# How strong is air pressure?

I have read that air pressure is about 100,000 pascalls
which = 100,000 Newtons/m2
which is enough to accelarate a 1kg body with a surface area of 1m2 to 100,000 m/s in one second
which is enough to accelarate a 100kg body with a surface area of 1m2 to 1000m/s in one second.
Is this right. Since i am about 100kg and have a front body surface of about 1m2 is it true that if the air pressure on my back suddenly dissaperaed I would be 1km that way in a little over a second?

## Answers and Replies

Staff Emeritus
Gold Member
An object with a one-meter-squared side experiences a little over a hundred thousand Newtons of force, over that area, due to atmospheric air pressure.

If there were absolutely no opposing forces, such an object with a mass of only 1 kg would experience an acceleration of a little over 100,000 m/s^2.

Of course, it would be quite a feat to arrange a system in which the pressure did not change at all as the object were accelerated. Consider a potato gun or pneumatic rifle. As the projectile begins moving, the cavity behind it gets larger, and the pressure in that cavity is reduced. When fired with atmospheric pressure into a vacuum, the projectile would experience that 100,000 m/s^2 acceleration only instantaneously at the beginning of its movement; at all later times the acceleration would be much less.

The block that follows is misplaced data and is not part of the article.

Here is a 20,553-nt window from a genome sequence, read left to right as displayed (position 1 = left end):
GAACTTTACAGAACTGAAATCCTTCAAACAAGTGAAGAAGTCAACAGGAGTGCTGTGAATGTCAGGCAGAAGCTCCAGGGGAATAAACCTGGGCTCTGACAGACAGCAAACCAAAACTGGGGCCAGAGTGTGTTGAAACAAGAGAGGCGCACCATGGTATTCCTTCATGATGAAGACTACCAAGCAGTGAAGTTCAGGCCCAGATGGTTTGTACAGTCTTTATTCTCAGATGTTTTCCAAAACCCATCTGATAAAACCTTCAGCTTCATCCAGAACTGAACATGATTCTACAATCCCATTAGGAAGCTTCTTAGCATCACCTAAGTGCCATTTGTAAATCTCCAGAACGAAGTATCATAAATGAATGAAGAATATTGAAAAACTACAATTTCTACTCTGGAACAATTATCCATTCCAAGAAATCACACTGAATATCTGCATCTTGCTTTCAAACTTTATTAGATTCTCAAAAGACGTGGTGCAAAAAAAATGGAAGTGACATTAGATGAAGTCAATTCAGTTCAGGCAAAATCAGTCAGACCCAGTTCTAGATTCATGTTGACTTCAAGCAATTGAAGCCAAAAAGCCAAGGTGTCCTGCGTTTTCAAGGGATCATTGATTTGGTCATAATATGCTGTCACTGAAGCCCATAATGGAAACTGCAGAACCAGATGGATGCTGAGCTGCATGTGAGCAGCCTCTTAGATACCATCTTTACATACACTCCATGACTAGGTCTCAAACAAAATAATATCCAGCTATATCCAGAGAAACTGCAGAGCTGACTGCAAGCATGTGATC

Anecdotally, air pressure can store very large amounts of energy. A scuba tank exploding inside a dive shop, for example, can pretty much destroy the whole shop.

- Warren

Mentor
chroot said:
Anecdotally, air pressure can store very large amounts of energy. A scuba tank exploding inside a dive shop, for example, can pretty much destroy the whole shop. [emphasis added]
"Anecdotally"? Did you really think we could let that go without expansion (pun weak, but intended)?